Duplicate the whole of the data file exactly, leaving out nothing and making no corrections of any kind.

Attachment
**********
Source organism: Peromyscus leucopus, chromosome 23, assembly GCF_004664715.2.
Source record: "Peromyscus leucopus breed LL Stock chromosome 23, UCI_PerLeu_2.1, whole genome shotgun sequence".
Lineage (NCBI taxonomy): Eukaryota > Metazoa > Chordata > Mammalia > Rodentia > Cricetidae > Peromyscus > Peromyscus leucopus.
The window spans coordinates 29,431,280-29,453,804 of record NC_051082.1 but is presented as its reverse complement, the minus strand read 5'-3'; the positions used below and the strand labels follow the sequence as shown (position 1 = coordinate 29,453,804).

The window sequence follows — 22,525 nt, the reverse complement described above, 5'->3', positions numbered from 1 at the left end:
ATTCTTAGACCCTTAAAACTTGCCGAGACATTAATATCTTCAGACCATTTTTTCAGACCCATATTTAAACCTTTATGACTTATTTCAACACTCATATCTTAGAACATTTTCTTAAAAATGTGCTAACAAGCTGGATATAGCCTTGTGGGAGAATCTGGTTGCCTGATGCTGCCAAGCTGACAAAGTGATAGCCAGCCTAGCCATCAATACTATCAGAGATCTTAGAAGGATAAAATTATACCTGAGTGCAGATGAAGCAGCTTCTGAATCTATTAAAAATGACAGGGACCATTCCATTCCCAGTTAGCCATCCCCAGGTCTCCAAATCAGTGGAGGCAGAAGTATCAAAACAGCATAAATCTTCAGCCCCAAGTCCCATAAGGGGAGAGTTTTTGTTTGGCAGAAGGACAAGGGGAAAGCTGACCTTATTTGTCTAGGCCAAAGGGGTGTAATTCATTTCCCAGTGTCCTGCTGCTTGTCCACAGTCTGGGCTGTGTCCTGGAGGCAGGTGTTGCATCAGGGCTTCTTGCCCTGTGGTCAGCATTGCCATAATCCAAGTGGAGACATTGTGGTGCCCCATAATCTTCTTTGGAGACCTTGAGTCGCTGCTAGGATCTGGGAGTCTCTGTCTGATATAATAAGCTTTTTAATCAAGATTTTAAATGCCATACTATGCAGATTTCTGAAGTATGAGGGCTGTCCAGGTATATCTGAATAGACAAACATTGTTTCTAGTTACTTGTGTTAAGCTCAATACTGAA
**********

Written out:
Source organism: Peromyscus leucopus, chromosome 23, assembly GCF_004664715.2.
Source record: "Peromyscus leucopus breed LL Stock chromosome 23, UCI_PerLeu_2.1, whole genome shotgun sequence".
Lineage (NCBI taxonomy): Eukaryota > Metazoa > Chordata > Mammalia > Rodentia > Cricetidae > Peromyscus > Peromyscus leucopus.
The window spans coordinates 29,431,280-29,453,804 of record NC_051082.1 but is presented as its reverse complement, the minus strand read 5'-3'; the positions used below and the strand labels follow the sequence as shown (position 1 = coordinate 29,453,804).

The window sequence follows — 22,525 nt, the reverse complement described above, 5'->3', positions numbered from 1 at the left end:
ATTCTTAGACCCTTAAAACTTGCCGAGACATTAATATCTTCAGACCATTTTTTCAGACCCATATTTAAACCTTTATGACTTATTTCAACACTCATATCTTAGAACATTTTCTTAAAAATGTGCTAACAAGCTGGATATAGCCTTGTGGGAGAATCTGGTTGCCTGATGCTGCCAAGCTGACAAAGTGATAGCCAGCCTAGCCATCAATACTATCAGAGATCTTAGAAGGATAAAATTATACCTGAGTGCAGATGAAGCAGCTTCTGAATCTATTAAAAATGACAGGGACCATTCCATTCCCAGTTAGCCATCCCCAGGTCTCCAAATCAGTGGAGGCAGAAGTATCAAAACAGCATAAATCTTCAGCCCCAAGTCCCATAAGGGGAGAGTTTTTGTTTGGCAGAAGGACAAGGGGAAAGCTGACCTTATTTGTCTAGGCCAAAGGGGTGTAATTCATTTCCCAGTGTCCTGCTGCTTGTCCACAGTCTGGGCTGTGTCCTGGAGGCAGGTGTTGCATCAGGGCTTCTTGCCCTGTGGTCAGCATTGCCATAATCCAAGTGGAGACATTGTGGTGCCCCATAATCTTCTTTGGAGACCTTGAGTCGCTGCTAGGATCTGGGAGTCTCTGTCTGATATAATAAGCTTTTTAATCAAGATTTTAAATGCCATACTATGCAGATTTCTGAAGTATGAGGGCTGTCCAGGTATATCTGAATAGACAAACATTGTTTCTAGTTACTTGTGTTAAGCTCAATACTGAA